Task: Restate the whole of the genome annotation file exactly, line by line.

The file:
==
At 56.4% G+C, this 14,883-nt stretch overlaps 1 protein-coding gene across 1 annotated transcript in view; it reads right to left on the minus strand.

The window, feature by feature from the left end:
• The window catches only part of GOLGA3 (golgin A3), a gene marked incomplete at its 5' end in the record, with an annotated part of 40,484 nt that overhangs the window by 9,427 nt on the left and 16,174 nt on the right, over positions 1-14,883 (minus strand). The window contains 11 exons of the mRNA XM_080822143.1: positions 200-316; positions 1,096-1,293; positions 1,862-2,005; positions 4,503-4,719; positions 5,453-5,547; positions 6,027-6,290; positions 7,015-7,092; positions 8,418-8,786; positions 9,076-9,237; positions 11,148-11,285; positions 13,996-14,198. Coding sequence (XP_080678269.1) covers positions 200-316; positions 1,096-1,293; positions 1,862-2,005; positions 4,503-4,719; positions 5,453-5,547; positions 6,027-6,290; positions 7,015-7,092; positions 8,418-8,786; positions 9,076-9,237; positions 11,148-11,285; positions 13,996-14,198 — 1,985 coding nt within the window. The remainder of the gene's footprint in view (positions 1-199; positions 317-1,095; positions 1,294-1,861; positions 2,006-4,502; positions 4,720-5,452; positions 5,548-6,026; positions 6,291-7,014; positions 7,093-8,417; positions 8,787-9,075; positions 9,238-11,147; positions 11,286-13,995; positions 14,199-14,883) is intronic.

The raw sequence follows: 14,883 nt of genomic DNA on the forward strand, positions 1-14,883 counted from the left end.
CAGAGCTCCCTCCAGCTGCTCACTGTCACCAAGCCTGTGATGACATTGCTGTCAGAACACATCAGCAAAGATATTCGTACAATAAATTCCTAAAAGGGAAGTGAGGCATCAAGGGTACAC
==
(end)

At 56.4% G+C, this 14,883-nt stretch overlaps 1 protein-coding gene across 1 annotated transcript in view; it reads right to left on the minus strand.

The window, feature by feature from the left end:
• The window catches only part of GOLGA3 (golgin A3), a gene marked incomplete at its 5' end in the record, with an annotated part of 40,484 nt that overhangs the window by 9,427 nt on the left and 16,174 nt on the right, over positions 1-14,883 (minus strand). The window contains 11 exons of the mRNA XM_080822143.1: positions 200-316; positions 1,096-1,293; positions 1,862-2,005; positions 4,503-4,719; positions 5,453-5,547; positions 6,027-6,290; positions 7,015-7,092; positions 8,418-8,786; positions 9,076-9,237; positions 11,148-11,285; positions 13,996-14,198. Coding sequence (XP_080678269.1) covers positions 200-316; positions 1,096-1,293; positions 1,862-2,005; positions 4,503-4,719; positions 5,453-5,547; positions 6,027-6,290; positions 7,015-7,092; positions 8,418-8,786; positions 9,076-9,237; positions 11,148-11,285; positions 13,996-14,198 — 1,985 coding nt within the window. The remainder of the gene's footprint in view (positions 1-199; positions 317-1,095; positions 1,294-1,861; positions 2,006-4,502; positions 4,720-5,452; positions 5,548-6,026; positions 6,291-7,014; positions 7,093-8,417; positions 8,787-9,075; positions 9,238-11,147; positions 11,286-13,995; positions 14,199-14,883) is intronic.

The raw sequence follows: 14,883 nt of genomic DNA on the forward strand, positions 1-14,883 counted from the left end.
CAGAGCTCCCTCCAGCTGCTCACTGTCACCAAGCCTGTGATGACATTGCTGTCAGAACACATCAGCAAAGATATTCGTACAATAAATTCCTAAAAGGGAAGTGAGGCATCAAGGGTACAC